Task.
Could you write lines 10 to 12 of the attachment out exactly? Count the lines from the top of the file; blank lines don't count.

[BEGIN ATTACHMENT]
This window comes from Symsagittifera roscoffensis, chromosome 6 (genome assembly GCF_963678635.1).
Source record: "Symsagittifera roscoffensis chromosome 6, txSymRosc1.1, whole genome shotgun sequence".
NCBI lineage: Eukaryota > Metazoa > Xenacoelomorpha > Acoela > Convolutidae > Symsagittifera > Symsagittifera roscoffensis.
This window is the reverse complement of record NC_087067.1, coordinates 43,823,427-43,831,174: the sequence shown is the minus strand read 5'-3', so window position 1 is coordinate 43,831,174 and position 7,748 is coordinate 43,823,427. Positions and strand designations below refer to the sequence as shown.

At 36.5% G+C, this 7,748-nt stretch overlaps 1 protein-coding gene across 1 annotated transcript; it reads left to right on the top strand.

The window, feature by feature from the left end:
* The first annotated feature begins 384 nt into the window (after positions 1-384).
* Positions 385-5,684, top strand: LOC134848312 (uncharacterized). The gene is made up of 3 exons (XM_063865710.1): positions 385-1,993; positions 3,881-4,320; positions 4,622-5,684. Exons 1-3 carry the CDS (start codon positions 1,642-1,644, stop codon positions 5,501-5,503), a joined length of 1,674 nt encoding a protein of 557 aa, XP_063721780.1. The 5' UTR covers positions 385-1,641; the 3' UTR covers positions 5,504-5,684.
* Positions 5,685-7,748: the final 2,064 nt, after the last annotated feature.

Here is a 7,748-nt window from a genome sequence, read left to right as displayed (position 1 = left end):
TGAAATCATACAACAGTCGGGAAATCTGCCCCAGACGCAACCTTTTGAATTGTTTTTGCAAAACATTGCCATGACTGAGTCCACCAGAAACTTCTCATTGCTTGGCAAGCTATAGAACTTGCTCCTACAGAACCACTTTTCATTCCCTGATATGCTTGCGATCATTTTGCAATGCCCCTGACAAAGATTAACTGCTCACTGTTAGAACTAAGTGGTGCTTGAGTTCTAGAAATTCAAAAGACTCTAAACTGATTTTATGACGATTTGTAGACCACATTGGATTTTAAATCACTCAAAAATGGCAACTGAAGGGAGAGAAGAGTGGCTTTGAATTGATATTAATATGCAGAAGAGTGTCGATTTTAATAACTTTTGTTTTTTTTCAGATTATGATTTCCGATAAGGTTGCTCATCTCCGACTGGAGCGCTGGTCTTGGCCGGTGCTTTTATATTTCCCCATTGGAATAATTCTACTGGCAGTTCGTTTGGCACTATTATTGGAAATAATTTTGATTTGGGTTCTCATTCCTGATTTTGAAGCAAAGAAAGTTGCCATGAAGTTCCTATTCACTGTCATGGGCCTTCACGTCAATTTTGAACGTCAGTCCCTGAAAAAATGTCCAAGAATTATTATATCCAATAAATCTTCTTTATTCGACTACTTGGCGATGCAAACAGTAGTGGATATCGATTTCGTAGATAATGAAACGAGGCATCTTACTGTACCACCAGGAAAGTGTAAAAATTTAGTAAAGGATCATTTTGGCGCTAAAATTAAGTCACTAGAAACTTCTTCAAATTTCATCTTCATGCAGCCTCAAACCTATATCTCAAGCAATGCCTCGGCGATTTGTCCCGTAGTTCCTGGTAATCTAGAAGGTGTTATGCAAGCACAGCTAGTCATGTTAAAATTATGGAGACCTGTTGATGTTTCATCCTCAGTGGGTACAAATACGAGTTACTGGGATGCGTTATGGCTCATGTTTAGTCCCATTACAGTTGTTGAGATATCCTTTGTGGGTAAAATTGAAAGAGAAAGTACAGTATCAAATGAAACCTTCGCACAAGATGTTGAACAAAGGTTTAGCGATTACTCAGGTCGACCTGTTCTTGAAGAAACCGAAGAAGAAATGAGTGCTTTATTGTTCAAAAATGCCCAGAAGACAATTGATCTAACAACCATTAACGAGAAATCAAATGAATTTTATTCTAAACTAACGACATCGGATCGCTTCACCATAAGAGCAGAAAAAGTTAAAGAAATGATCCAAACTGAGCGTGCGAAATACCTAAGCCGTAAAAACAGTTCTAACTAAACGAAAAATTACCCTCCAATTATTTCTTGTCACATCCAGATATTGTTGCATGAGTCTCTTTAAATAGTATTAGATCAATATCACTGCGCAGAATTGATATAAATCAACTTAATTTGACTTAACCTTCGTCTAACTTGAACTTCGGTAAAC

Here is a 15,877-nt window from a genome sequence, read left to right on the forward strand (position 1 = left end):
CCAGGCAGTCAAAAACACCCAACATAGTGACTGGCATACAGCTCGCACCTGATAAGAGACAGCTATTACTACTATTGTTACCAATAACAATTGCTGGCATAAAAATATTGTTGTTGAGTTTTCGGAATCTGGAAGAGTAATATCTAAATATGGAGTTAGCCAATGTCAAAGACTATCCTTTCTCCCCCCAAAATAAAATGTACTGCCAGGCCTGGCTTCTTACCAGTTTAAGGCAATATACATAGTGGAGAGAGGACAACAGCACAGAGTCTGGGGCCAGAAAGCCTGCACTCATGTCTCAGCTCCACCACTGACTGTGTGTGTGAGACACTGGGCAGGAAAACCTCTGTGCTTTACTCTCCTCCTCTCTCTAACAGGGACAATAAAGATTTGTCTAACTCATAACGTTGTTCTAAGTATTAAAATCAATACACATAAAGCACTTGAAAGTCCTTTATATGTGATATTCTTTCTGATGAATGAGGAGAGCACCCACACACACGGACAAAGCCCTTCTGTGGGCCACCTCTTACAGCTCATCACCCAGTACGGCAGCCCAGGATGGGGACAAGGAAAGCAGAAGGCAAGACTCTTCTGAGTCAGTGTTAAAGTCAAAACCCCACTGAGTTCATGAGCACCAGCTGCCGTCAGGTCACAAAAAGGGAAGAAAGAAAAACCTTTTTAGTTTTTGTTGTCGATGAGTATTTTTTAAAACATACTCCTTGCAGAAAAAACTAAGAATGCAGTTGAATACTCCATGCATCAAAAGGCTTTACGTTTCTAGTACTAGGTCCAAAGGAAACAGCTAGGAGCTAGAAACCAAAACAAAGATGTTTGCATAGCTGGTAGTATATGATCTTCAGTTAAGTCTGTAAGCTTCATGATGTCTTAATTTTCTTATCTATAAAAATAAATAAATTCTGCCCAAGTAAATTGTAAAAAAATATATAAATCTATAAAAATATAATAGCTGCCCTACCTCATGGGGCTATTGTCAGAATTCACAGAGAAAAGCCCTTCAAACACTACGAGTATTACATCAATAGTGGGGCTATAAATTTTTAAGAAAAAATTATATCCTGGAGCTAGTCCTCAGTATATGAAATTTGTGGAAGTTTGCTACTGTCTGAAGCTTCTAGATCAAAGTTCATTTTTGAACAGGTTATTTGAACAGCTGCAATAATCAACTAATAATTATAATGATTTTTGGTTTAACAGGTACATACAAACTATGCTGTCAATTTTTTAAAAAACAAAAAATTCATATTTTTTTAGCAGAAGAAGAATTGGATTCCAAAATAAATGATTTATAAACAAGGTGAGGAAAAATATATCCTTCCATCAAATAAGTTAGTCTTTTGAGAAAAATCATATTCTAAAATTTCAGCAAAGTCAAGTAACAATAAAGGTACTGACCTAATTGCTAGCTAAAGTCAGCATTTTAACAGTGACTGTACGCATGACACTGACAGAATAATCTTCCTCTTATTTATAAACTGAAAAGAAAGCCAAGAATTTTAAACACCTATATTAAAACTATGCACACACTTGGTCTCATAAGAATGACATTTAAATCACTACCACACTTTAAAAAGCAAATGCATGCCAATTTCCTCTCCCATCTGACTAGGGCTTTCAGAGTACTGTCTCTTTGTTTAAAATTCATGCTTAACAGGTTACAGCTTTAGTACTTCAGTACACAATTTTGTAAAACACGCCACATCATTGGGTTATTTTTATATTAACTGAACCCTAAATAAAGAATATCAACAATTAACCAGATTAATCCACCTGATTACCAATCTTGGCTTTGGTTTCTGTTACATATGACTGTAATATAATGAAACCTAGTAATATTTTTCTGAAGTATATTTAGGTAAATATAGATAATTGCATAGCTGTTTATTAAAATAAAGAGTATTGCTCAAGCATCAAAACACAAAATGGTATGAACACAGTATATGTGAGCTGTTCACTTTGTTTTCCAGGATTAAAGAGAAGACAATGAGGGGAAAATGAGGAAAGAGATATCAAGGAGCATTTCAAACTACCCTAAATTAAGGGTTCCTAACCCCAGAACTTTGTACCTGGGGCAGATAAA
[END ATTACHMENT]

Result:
Here is a 7,748-nt window from a genome sequence, read left to right as displayed (position 1 = left end):
TGAAATCATACAACAGTCGGGAAATCTGCCCCAGACGCAACCTTTTGAATTGTTTTTGCAAAACATTGCCATGACTGAGTCCACCAGAAACTTCTCATTGCTTGGCAAGCTATAGAACTTGCTCCTACAGAACCACTTTTCATTCCCTGATATGCTTGCGATCATTTTGCAATGCCCCTGACAAAGATTAACTGCTCACTGTTAGAACTAAGTGGTGCTTGAGTTCTAGAAATTCAAAAGACTCTAAACTGATTTTATGACGATTTGTAGACCACATTGGATTTTAAATCACTCAAAAATGGCAACTGAAGGGAGAGAAGAGTGGCTTTGAATTGATATTAATATGCAGAAGAGTGTCGATTTTAATAACTTTTGTTTTTTTTCAGATTATGATTTCCGATAAGGTTGCTCATCTCCGACTGGAGCGCTGGTCTTGGCCGGTGCTTTTATATTTCCCCATTGGAATAATTCTACTGGCAGTTCGTTTGGCACTATTATTGGAAATAATTTTGATTTGGGTTCTCATTCCTGATTTTGAAGCAAAGAAAGTTGCCATGAAGTTCCTATTCACTGTCATGGGCCTTCACGTCAATTTTGAACGTCAGTCCCTGAAAAAATGTCCAAGAATTATTATATCCAATAAATCTTCTTTATTCGACTACTTGGCGATGCAAACAGTAGTGGATATCGATTTCGTAGATAATGAAACGAGGCATCTTACTGTACCACCAGGAAAGTGTAAAAATTTAGTAAAGGATCATTTTGGCGCTAAAATTAAGTCACTAGAAACTTCTTCAAATTTCATCTTCATGCAGCCTCAAACCTATATCTCAAGCAATGCCTCGGCGATTTGTCCCGTAGTTCCTGGTAATCTAGAAGGTGTTATGCAAGCACAGCTAGTCATGTTAAAATTATGGAGACCTGTTGATGTTTCATCCTCAGTGGGTACAAATACGAGTTACTGGGATGCGTTATGGCTCATGTTTAGTCCCATTACAGTTGTTGAGATATCCTTTGTGGGTAAAATTGAAAGAGAAAGTACAGTATCAAATGAAACCTTCGCACAAGATGTTGAACAAAGGTTTAGCGATTACTCAGGTCGACCTGTTCTTGAAGAAACCGAAGAAGAAATGAGTGCTTTATTGTTCAAAAATGCCCAGAAGACAATTGATCTAACAACCATTAACGAGAAATCAAATGAATTTTATTCTAAACTAACGACATCGGATCGCTTCACCATAAGAGCAGAAAAAGTTAAAGAAATGATCCAAACTGAGCGTGCGAAATACCTAAGCCGTAAAAACAGTTCTAACTAAACGAAAAATTACCCTCCAATTATTTCTTGTCACATCCAGATATTGTTGCATGAGTCTCTTTAAATAGTATTAGATCAATATCACTGCGCAGAATTGATATAAATCAACTTAATTTGACTTAACCTTCGTCTAACTTGAACTTCGGTAAAC

Here is a 15,877-nt window from a genome sequence, read left to right on the forward strand (position 1 = left end):